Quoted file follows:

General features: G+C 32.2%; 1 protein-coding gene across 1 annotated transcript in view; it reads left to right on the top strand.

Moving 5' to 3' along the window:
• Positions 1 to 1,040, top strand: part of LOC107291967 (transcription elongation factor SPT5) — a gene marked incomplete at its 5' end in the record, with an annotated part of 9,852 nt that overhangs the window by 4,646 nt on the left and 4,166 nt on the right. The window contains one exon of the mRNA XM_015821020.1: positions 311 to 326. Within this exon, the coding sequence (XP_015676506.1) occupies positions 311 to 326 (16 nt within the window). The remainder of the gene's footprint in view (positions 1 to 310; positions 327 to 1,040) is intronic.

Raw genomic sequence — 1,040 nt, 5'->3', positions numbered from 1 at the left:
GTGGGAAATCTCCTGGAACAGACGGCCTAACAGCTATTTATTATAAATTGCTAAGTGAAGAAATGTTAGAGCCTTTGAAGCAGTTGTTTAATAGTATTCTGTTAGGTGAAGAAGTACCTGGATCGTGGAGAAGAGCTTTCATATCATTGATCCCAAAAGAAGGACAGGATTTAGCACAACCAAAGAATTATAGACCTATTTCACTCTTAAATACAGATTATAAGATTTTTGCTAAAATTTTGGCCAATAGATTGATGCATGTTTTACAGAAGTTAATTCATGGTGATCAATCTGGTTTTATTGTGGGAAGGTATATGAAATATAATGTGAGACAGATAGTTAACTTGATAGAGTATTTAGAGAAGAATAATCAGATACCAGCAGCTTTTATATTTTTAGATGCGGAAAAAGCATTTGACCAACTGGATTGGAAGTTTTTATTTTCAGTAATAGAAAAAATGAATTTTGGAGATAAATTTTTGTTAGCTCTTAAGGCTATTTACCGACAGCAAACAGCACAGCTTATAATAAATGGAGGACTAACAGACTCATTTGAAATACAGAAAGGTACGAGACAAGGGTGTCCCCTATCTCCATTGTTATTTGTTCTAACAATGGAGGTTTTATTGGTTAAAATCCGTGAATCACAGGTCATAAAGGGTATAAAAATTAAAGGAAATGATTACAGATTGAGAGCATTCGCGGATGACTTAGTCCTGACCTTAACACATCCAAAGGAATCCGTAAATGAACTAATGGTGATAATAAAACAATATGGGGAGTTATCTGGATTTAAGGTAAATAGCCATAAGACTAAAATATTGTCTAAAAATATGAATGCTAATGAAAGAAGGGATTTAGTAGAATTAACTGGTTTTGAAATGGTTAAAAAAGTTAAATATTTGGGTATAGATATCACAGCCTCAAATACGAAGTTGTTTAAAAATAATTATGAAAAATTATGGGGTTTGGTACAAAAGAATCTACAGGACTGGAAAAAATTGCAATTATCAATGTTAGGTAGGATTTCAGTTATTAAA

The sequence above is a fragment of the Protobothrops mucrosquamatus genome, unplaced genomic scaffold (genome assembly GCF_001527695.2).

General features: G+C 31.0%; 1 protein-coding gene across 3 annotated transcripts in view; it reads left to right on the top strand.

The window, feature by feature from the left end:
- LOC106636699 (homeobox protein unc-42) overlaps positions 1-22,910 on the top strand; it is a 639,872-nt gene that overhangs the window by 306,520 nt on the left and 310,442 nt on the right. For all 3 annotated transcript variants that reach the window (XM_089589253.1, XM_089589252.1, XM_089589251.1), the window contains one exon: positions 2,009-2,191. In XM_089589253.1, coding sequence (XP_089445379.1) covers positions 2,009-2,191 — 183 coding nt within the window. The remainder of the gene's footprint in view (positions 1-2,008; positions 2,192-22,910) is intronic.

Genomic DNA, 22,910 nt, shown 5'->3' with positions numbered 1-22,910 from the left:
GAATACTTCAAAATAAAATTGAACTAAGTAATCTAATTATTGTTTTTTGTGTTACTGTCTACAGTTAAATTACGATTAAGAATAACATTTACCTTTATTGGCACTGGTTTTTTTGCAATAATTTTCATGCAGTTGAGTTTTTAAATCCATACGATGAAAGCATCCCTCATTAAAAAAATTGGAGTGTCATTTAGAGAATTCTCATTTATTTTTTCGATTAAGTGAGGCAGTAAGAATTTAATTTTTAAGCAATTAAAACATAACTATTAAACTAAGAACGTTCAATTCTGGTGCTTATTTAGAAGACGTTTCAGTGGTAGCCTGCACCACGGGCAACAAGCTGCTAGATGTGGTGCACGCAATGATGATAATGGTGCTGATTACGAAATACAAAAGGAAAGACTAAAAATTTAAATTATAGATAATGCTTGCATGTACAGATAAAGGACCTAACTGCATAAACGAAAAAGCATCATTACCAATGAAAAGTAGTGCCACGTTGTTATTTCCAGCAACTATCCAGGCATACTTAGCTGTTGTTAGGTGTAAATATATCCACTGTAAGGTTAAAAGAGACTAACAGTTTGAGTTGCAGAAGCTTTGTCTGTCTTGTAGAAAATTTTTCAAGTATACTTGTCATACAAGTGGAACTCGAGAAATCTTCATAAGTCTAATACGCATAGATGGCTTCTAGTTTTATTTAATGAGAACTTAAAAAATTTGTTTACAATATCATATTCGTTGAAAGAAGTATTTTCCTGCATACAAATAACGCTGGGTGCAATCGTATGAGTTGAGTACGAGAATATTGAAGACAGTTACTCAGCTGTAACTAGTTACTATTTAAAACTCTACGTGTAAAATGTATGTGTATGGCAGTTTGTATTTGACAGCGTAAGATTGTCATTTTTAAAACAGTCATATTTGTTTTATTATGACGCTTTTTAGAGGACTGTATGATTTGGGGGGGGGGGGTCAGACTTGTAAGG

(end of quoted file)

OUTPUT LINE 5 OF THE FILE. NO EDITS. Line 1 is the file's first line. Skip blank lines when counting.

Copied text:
GTGGGAAATCTCCTGGAACAGACGGCCTAACAGCTATTTATTATAAATTGCTAAGTGAAGAAATGTTAGAGCCTTTGAAGCAGTTGTTTAATAGTATTCTGTTAGGTGAAGAAGTACCTGGATCGTGGAGAAGAGCTTTCATATCATTGATCCCAAAAGAAGGACAGGATTTAGCACAACCAAAGAATTATAGACCTATTTCACTCTTAAATACAGATTATAAGATTTTTGCTAAAATTTTGGCCAATAGATTGATGCATGTTTTACAGAAGTTAATTCATGGTGATCAATCTGGTTTTATTGTGGGAAGGTATATGAAATATAATGTGAGACAGATAGTTAACTTGATAGAGTATTTAGAGAAGAATAATCAGATACCAGCAGCTTTTATATTTTTAGATGCGGAAAAAGCATTTGACCAACTGGATTGGAAGTTTTTATTTTCAGTAATAGAAAAAATGAATTTTGGAGATAAATTTTTGTTAGCTCTTAAGGCTATTTACCGACAGCAAACAGCACAGCTTATAATAAATGGAGGACTAACAGACTCATTTGAAATACAGAAAGGTACGAGACAAGGGTGTCCCCTATCTCCATTGTTATTTGTTCTAACAATGGAGGTTTTATTGGTTAAAATCCGTGAATCACAGGTCATAAAGGGTATAAAAATTAAAGGAAATGATTACAGATTGAGAGCATTCGCGGATGACTTAGTCCTGACCTTAACACATCCAAAGGAATCCGTAAATGAACTAATGGTGATAATAAAACAATATGGGGAGTTATCTGGATTTAAGGTAAATAGCCATAAGACTAAAATATTGTCTAAAAATATGAATGCTAATGAAAGAAGGGATTTAGTAGAATTAACTGGTTTTGAAATGGTTAAAAAAGTTAAATATTTGGGTATAGATATCACAGCCTCAAATACGAAGTTGTTTAAAAATAATTATGAAAAATTATGGGGTTTGGTACAAAAGAATCTACAGGACTGGAAAAAATTGCAATTATCAATGTTAGGTAGGATTTCAGTTATTAAA